I've had many drum sets come and go over my near 6 decades of drumming. I will tell you that I've settled on what I believe to have the widest tuning range of drums available. They are the most recorded in modern history and are powerhouses in performances. I've toured with them too. They were always available but I never owned one until my retirement. The Legendary Yamaha Recording Customs. RC's and an ACRO snare will go with anything. Anything. While waiting for a used set to come up for sale I purchased a used 7-piece set of Yamaha Maple Custom Absolutes in Plumb stain to hold me over. WOW! I even bought another exact set I keep at another residence. I love their sustain, the more, the merrier! I have since acquired an exact-sized 1990's Recording Custom set in Piano Black Stain. Nothing like the blending of long sustaining drums. Much like a chord. Those Recording Customs ARE the bomb! Good luck at finding your gear!
 

Drumbumcrumb

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Yeah, you’re not going to see a huge difference based on higher price alone. You have good drums. The good mid level drums are made so well that the differences as you go up are pretty small as far as tuneability, sustain, etc. The law of diminishing returns is in full effect. Different sizes, edges, and materials make a bigger difference than price. Does a $3000 set necessarily sound 3x better than a $1000 set? No, certainly not. If you like a fat, woolly vintage vibe, a $1000 set of vintage drums with rerings and triple flanges will blow away a $3000 set of ultra-modern drums with sharp edges,shallow toms, and cast hoops, for YOU.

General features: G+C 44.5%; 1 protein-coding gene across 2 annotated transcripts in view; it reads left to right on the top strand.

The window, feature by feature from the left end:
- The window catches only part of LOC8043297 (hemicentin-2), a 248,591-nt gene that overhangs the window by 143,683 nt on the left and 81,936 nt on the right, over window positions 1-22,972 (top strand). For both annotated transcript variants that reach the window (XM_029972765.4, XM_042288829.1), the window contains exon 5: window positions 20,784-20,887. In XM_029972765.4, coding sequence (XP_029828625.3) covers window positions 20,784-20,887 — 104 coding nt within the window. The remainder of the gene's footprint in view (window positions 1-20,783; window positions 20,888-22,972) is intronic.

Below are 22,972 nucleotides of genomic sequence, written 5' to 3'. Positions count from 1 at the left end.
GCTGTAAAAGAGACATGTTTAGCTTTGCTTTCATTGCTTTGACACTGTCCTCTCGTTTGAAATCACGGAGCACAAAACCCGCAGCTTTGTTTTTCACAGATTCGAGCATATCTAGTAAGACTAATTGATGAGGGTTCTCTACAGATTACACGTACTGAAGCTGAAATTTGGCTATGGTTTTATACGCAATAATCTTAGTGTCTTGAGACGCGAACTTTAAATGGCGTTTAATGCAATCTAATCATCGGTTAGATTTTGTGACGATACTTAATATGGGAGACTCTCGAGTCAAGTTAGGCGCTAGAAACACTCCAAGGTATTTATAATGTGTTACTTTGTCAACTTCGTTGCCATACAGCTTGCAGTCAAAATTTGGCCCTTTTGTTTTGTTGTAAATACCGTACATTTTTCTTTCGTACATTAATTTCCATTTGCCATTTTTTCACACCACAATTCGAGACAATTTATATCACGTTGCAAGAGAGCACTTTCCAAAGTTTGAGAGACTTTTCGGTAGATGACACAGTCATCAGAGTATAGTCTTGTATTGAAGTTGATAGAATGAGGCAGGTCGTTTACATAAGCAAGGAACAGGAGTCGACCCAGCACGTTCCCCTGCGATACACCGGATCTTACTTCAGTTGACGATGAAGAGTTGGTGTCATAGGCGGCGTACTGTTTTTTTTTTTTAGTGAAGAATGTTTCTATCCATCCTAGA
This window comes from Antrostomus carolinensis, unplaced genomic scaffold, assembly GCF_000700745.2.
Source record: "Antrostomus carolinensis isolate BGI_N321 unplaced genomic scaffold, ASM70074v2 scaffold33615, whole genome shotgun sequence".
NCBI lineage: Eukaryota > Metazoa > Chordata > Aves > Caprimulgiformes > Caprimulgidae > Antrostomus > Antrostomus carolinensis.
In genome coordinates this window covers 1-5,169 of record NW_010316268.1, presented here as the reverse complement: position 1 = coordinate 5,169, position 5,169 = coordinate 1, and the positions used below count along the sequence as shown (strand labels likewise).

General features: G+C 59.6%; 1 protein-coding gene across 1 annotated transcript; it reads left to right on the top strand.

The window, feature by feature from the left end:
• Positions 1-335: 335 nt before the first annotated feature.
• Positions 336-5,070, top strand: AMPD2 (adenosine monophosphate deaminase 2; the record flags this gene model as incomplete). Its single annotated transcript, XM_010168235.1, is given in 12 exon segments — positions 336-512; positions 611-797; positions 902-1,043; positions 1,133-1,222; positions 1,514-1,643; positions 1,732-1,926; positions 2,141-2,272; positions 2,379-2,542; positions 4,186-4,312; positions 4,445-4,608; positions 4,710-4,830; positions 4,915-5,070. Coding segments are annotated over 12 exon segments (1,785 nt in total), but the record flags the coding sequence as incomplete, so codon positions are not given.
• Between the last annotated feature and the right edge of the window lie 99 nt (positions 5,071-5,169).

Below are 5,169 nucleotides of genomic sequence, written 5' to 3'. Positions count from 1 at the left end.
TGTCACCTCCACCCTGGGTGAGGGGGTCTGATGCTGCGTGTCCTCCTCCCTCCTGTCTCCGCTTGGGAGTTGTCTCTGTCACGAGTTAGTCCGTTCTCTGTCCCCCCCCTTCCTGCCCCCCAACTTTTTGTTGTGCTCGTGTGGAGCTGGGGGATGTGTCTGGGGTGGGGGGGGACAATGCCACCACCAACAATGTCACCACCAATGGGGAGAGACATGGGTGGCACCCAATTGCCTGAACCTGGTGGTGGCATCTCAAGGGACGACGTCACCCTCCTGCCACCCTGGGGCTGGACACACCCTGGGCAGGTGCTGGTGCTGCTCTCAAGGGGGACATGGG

I’d approach it more like this -

What is my ideal sound? (This will be about shell sizes, shell materials, bearing edges, vintage/modern. Maybe there’s an artist whose sound you’ve always aspired to, or a YT drummer whose kit you long for. Maybe there’s a sound in your head that you haven’t heard in any kit)